The Atlanta Bar Association, through its Bench and Bar Committee, proposes to annually sponsor a Bench and Bar Conference Retreat to be held on a weekend at a resort in the North Georgia mountains patterned after such a project which has for some years been put on by the Kansas City Bar Association. Active trial lawyers of the Atlanta Bar will be invited on a basis which will assure a broad range of participation including practitioners from large firms, small firms, sole practitioners, women and black lawyers. All trial judges of the Atlanta trial bench (including Superior, State, District and Bankruptcy Courts) will be invited. Room, board and registration charges will be financed by the Bar Association mainly from the registration fee paid by each attending lawyer, and it is anticipated that in years to come the Bench and Bar Retreat could be subsidized out of general revenues of the Association.
It is estimated that roughly one-half of the Retreat would be dedicated to recreation and relaxation in order to provide an opportunity for judges and trial lawyers to interact on a personal level, and that the remaining activities will be reserved to discussions of topics which may be of concern to the trial bench and bar.
The Commission has been asked for its opinion as to whether the acceptance by the judges of an invitation to such an affair as guests would offend the provisions of the Code of Judicial Conduct.
One of the principal objectives of the Code of Judicial Conduct is the maintenance of an independent and impartial judiciary.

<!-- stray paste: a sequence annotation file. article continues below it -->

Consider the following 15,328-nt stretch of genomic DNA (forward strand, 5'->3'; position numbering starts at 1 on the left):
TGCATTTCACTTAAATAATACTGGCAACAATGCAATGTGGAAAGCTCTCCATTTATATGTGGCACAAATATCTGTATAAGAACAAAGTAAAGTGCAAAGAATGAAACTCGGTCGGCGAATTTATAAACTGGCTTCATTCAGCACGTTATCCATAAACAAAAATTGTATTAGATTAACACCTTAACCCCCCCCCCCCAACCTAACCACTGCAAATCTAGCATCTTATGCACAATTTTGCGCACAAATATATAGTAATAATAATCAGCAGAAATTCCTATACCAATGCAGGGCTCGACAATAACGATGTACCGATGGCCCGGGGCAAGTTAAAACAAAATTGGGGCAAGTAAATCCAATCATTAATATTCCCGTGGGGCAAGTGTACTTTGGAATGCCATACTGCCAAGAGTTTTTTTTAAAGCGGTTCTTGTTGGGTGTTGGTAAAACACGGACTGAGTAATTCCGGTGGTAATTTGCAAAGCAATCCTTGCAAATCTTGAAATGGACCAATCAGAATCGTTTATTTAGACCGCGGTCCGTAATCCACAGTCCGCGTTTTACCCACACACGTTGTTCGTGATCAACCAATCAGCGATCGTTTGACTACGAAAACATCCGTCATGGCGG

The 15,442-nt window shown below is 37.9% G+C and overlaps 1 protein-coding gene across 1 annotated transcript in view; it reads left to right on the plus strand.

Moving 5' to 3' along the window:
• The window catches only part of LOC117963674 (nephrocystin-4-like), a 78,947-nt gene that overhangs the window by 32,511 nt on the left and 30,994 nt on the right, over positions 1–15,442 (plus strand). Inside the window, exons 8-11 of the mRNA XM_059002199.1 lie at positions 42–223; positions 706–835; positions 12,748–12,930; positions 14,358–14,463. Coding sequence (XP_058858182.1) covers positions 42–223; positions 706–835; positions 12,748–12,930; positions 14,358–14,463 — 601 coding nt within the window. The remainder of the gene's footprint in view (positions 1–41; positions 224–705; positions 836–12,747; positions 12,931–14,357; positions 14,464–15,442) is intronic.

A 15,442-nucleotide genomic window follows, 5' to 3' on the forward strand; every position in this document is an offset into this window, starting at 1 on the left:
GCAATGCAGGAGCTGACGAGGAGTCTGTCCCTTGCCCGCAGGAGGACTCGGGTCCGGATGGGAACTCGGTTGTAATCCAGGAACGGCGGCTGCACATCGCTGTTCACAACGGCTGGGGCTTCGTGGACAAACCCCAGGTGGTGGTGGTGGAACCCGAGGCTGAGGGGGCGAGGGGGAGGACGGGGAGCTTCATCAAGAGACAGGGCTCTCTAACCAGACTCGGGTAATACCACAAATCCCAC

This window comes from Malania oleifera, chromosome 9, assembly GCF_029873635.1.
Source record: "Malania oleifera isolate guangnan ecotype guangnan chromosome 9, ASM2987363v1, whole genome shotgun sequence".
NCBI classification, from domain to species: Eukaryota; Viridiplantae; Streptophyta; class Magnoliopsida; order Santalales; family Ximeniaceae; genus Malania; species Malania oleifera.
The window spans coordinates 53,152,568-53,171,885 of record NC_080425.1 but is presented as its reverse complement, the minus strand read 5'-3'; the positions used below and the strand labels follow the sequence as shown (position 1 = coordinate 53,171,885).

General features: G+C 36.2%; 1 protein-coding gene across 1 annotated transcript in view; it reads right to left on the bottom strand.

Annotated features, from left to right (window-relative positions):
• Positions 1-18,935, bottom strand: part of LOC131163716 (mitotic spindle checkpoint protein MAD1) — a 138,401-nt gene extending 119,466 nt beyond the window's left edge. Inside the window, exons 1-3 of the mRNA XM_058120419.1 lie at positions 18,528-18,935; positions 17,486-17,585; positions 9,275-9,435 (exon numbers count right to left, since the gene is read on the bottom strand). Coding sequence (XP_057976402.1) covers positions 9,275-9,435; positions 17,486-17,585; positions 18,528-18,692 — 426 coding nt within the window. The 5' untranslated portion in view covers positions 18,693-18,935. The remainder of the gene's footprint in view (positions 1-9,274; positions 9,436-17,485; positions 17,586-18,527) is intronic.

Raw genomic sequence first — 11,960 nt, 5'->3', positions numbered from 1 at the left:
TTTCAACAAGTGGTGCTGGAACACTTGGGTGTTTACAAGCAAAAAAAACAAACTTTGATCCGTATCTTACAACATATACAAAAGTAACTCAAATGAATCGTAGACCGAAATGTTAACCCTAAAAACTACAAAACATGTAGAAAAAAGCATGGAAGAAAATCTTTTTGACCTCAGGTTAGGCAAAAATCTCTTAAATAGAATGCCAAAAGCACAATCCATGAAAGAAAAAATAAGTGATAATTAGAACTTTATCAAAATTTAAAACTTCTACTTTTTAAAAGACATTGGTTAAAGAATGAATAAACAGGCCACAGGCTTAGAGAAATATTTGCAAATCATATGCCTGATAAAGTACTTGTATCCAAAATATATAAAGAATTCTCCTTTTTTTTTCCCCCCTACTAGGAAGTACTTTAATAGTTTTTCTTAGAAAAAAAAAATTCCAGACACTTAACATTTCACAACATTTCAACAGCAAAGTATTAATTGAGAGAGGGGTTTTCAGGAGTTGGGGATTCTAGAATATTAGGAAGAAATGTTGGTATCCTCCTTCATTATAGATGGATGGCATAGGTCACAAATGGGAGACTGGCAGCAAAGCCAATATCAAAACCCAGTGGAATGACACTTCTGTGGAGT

However, while a judge’s conduct is “the subject of constant public scrutiny,” and is subject to restrictions in keeping with the objects of the Code (Commentary , Canon 1), it does not follow that in upholding these high and necessary standards, a judge must live in isolation. On the contrary, the Code recognizes, within reasonable limitations, that a judge may participate in quasi-judicial (Canon 3) and extra-judicial (Canon 3) activities. In keeping with a judge’s duty to “be faithful to the law and maintain competence in it” (Rule 2.4(A)), a judge is expressly permitted to “speak, write, lecture, teach and participate in other activities concerning the law, the legal system, and the administration of justice” (Rule 3.7(A)(1)) and it is also recognized that a judge and the judge’s spouse may accept an invitation “to attend bar-related functions or activities devoted to the improvement of the law, the legal system, or the administration of justice.” (Rule 3.13(D)(1)(a))
We view the Bench and Bar Conference Retreat as described above as an activity falling within the foregoing permitted activities of a judge.
The opinion assumes, of course, that such a program as carried out from year to year will involve not only reasonable changes in the Bench and Bar Committee, but also that, as stated in the communication to the Commission, care will be taken to assure the participation of a broad range of the trial bar. This will serve to avoid a situation in any way analogous to that involved in our Opinion No. 13.
[Pertinent Code of Judicial Conduct provisions: Rules 1.2(B), 2.4(C), 2.8, 3.13(D)(1), 3.14, 3.15. Cross reference to other relevant opinions for review: #8, #13, #96, #113, #173.]